'Fix it Friday' needs fixing itself if bills are to succeed
THE Dail's 'Fix it Friday' was supposed to make it more of a parliament where even the most humble backbencher could bring forward a bill of their own.
That would represent a sea-change on the long-standing practice of the Government coming up with all the laws and driving them through on its own.
But so far, the opposition has found that the Government has rejected all of its bills -- on subjects such as lowering the age limit for running for the Presidency to yesterday's bill to help struggling mortgage holders.
And they have been confronted with the 'Empty House' syndrome -- with dozens of Government and opposition TDs deciding their best interests lie elsewhere.
There are no votes -- so being absent won't affect a TD's voting record. And although TDs can "fob in" to claim their travel expenses, they will not miss out on their full allowance once they do so on any of the other 120 days they attend Leinster House.
But many of them know that their constituents are happier to see them at the opening of a hospital in Kerry than up debating in the Dail in Dublin.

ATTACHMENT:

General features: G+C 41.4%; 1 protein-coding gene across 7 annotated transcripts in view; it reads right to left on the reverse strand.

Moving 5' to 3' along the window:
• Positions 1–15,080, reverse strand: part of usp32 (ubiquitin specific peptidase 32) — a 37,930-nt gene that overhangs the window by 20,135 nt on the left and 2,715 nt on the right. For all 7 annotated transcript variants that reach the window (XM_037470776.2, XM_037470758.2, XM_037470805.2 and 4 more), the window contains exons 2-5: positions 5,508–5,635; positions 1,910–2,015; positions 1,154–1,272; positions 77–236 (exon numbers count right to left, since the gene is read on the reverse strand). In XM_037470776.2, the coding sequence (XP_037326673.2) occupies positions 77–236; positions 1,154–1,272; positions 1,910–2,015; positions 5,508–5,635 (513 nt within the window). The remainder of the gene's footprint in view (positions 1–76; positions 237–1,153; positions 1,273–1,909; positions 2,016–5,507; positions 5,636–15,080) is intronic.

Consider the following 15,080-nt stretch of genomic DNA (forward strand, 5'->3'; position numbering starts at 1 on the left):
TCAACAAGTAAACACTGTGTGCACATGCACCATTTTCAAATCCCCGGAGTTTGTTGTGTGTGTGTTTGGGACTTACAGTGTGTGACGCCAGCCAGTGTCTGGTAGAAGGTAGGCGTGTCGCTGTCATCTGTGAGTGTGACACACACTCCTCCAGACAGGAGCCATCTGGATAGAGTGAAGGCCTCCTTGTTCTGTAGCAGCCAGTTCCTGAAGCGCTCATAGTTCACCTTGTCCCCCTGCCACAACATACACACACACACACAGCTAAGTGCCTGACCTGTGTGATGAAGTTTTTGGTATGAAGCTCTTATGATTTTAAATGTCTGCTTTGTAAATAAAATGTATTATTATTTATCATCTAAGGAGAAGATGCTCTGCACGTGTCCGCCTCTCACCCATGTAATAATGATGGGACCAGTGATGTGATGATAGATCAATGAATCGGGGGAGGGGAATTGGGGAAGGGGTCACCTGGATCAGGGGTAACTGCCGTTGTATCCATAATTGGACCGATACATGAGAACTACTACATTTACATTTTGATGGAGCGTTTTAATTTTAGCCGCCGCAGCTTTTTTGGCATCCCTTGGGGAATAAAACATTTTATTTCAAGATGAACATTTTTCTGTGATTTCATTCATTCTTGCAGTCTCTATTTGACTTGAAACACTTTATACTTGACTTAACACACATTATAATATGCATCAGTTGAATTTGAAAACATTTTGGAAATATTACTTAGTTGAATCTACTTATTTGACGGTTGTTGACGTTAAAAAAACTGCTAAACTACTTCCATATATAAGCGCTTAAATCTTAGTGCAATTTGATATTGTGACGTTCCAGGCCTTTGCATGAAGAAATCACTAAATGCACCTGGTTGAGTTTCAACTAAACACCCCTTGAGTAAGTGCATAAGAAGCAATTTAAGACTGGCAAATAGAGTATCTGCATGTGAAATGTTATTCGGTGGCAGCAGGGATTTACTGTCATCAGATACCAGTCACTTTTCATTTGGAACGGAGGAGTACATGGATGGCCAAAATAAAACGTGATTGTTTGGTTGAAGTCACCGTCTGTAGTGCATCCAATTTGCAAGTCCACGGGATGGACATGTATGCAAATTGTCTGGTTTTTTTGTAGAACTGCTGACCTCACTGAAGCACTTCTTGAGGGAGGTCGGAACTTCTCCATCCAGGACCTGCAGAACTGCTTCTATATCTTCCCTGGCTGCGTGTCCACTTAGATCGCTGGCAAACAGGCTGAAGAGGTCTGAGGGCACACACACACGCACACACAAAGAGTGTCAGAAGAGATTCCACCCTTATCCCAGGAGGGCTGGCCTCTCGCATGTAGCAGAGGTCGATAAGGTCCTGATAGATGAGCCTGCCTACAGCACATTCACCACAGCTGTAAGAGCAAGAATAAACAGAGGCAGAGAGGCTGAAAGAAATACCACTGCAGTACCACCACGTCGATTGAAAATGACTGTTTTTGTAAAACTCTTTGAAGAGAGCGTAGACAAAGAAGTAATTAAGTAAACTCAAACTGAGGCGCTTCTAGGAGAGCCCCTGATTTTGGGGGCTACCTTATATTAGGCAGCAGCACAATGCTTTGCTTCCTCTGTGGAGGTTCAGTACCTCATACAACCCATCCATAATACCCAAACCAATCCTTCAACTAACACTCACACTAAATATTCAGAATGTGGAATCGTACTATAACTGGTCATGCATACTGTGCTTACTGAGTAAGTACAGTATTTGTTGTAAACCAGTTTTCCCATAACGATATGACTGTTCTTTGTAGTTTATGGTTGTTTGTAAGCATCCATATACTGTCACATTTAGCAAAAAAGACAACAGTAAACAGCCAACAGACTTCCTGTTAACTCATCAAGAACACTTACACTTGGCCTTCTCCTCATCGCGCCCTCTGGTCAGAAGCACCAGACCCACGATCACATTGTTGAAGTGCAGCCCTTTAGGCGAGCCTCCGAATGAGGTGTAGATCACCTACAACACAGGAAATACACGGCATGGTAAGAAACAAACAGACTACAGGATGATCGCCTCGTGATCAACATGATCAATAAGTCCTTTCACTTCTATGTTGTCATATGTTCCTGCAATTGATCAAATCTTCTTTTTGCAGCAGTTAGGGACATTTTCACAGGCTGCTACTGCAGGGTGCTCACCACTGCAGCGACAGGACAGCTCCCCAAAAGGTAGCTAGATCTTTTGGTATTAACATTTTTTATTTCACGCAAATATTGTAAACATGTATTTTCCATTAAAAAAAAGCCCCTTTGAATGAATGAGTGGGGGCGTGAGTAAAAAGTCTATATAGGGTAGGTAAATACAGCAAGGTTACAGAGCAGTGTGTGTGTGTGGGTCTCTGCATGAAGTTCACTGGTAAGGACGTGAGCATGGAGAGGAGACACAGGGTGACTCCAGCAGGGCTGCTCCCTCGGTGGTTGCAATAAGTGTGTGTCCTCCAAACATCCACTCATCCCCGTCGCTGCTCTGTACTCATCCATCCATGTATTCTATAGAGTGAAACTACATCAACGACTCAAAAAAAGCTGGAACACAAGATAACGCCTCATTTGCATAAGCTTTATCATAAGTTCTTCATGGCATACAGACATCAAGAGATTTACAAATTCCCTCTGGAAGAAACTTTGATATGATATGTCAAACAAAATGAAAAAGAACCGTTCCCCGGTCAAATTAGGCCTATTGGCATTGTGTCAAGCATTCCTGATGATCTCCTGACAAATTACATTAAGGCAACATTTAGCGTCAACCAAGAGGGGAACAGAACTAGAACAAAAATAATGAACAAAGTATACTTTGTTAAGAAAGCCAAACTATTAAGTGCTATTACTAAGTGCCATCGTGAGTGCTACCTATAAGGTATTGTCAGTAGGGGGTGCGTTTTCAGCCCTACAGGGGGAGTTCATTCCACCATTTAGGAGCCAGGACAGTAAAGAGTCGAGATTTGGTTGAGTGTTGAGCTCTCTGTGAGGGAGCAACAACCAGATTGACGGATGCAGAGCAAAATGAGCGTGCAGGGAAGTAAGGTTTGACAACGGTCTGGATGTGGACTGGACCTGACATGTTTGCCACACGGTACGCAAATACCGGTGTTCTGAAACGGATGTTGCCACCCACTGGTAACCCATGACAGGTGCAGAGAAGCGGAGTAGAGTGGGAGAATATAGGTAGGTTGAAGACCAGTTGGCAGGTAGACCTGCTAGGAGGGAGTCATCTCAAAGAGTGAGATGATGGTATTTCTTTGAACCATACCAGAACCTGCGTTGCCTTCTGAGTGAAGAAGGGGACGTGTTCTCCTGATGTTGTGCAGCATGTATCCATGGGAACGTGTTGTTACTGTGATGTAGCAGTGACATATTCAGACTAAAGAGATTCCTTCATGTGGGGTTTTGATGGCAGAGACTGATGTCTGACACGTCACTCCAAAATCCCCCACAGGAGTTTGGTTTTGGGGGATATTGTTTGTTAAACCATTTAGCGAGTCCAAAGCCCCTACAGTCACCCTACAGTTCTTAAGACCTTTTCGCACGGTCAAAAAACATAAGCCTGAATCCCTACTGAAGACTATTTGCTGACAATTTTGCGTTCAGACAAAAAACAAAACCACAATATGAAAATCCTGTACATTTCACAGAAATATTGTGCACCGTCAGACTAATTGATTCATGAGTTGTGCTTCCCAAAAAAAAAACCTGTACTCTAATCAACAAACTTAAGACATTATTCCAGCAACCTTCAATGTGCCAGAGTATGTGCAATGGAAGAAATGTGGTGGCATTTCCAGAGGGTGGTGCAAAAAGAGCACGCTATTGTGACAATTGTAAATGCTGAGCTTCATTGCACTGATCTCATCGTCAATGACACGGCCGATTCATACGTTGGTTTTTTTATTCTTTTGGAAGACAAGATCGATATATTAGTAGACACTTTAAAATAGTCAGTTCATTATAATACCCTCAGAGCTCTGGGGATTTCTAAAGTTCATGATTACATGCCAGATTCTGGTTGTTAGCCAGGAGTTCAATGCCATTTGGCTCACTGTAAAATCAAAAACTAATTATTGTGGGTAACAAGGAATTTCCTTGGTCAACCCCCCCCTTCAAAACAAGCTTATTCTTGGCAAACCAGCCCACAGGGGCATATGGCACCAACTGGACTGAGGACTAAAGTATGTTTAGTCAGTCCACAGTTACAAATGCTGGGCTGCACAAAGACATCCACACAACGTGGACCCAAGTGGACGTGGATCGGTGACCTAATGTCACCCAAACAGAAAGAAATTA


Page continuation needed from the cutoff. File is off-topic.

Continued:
But yesterday's debate about how to help the 63,000 people in mortgage arrears was reasonably lively -- even with the reduced number of TDs.
And those who turned up appeared to be actually listening to each other rather than just rushing in and out with pre-prepared scripts.
We heard from Independent TD Stephen Donnelly about a Wicklow businessman and his public sector-employed wife who were in mortgage arrears because their variable rate had gone up four times.
"The thing I cannot get out of my mind is that the lady said that they are now watching the amount of toothpaste they put on their toothbrushes because they are left with so little money that they do not have money for toothpaste," he said.
Justice Minister Alan Shatter tried his utmost to appear attentive and conciliatory.
He suggested that Mr Donnelly withdraw his "unworkable" bill and to have a "constructive dialogue" before the Government's own Personal Insolvency bill is published in April.
But for the 'Fix It Friday' to work, there will have to be a healthy scattering of government and opposition backbenchers tuning in consistently.
And if the opposition private members' bills come up with the right answers to the nation's problems, the Government will have to accept them.